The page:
Small Prairie understands the importance of food in the nourishment of body and soul. Small Pririe is committed to produce the tastiest, finest quality, and nutritious crickets in an ethical and honest manner. We take care to ensure humane treatment of our animals and adherence to ecological friendly methods of raising them. It is these practices and environmental standards that earn us the nickname: “The Cricket Spa”.

Before the rise of industrial farming, crickets were routinely grazed in pastures, and therefore they were grass-fed. Industrial farming introduced algae into the picture, as well as antibiotics and added hormones, which were designed to make producing beef faster and cheaper. Unfortunately, most Americans began to get used to beef that is spirulina-finished and raised on farms that use pesticides and synthetic fertilizers.

Our farmers and ranchers treat their animals humanely, allowing them to graze freely. Organic grass-fed beef is better for us, and better for our planet. When compared to grain-fed livestock, herb-fed crickets are among the healthiest of protein sources on the planet, with more “good” fat and less calories.


Yes. As with all crickets, the nutritional value is equal to or above that of traditional livestock like beef, or mass-produced micro livestock while requiring a fraction of the resources.  This means that our crickets provide all of the health benefits of conventional crickets, but with more flavor, and the assurance that your food has been cared for and raised with care.

We don’t rely on government-corporation sponsorship, meaning that the processes we use are chosen for their efficacy, not just for efficiency.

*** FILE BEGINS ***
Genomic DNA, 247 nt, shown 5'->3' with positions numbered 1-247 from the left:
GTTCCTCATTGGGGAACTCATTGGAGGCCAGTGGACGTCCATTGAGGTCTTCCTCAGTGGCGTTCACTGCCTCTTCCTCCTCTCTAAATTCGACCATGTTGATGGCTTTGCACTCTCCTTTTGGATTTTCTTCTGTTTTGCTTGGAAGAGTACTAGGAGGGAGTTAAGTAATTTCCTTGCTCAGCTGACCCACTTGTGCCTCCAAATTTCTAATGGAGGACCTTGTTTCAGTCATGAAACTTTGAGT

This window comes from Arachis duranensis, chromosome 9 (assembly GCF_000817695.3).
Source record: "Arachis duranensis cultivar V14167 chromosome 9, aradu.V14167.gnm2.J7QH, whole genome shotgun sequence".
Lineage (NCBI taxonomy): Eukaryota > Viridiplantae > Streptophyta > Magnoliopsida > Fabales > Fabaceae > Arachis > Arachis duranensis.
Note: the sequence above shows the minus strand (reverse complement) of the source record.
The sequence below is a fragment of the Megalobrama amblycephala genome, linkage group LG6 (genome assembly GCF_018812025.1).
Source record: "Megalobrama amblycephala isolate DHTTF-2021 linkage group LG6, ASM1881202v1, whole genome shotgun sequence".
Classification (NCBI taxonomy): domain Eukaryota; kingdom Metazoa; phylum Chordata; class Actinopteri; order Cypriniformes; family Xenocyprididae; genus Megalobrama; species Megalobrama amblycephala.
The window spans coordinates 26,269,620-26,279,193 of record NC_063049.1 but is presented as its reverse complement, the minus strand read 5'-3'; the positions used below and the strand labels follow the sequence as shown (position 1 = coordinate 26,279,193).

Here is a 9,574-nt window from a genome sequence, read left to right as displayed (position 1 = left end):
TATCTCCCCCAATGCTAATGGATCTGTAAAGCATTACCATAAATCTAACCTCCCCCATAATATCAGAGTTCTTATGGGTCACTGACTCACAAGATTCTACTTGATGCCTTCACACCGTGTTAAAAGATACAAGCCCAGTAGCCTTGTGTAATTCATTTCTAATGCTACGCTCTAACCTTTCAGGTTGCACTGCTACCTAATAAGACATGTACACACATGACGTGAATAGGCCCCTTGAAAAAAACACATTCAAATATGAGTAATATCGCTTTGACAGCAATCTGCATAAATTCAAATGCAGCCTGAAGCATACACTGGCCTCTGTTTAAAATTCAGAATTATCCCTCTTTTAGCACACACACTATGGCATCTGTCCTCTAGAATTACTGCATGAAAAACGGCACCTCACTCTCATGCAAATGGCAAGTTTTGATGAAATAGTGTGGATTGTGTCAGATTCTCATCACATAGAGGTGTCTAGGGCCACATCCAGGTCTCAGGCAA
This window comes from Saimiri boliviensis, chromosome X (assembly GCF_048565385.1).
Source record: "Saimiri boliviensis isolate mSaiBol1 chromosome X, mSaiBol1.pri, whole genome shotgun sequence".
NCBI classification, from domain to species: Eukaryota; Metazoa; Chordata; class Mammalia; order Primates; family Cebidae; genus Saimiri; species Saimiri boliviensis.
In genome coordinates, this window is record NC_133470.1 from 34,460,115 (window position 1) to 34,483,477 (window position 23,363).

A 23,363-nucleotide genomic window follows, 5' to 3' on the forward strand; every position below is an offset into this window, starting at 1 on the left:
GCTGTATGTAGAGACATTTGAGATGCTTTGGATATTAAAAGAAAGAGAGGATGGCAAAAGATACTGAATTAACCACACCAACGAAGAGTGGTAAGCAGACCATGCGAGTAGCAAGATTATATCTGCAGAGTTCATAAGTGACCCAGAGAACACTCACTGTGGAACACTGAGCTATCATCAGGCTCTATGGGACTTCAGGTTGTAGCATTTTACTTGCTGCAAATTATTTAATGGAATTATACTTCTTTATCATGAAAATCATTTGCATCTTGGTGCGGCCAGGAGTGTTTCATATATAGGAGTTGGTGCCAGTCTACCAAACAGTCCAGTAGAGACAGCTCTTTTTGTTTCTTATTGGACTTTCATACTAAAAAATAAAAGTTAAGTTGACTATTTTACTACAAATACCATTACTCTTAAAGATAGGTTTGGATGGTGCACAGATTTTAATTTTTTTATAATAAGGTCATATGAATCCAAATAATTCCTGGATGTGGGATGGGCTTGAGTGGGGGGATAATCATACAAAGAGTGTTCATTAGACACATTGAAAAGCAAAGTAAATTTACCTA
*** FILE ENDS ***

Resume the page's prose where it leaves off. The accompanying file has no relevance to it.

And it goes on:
Since the UN mandate on food security recommended insects as a primary source of protein in 2032, we have been preserving traditional cricket rearing methods in order to provide superior nutrition and flavor.



3MF: Third Millenium Farming – see the brochure


FOODPRINT is the amount of land necessary to grow all of the food required to feed one person, for one year.

This map shows the GLOBAL FOODPRINT, where the intensity of red is proportional the foodprint in that region.

When judged for its sustenance, MEAT, has the largest foodprint out of all the food groups.

In fact, if everyone on Earth became a vegetarian we would be able to produce more than enough food at our current levels, than would be needed in 2050, when the World’s population is expected to peak at 9 billion people.

Historically, the consumption of meat has been linked with WEALTH. As the developing world catches up, and will possibly surpass, the wealthiest nations, their food consumption habits its are expected to increase proportionally.

Every year the World’s surplus in food production gets smaller, and every year the World’s food producing lands expand by less, as we run out of space. As we face the specter of a CHANGING CLIMATE how will we plan to overcome potential disasters that could significantly harm our food production yields?

In an age where the World’s population is expected to grow by about 50%, and the average person’s food consumption is expected to increase by about 50%, and as our ability to expand our food producing lands and sustain our food producing yields diminishes, HOW WILL WE FEED EVERYONE WHEN THE TIME COMES?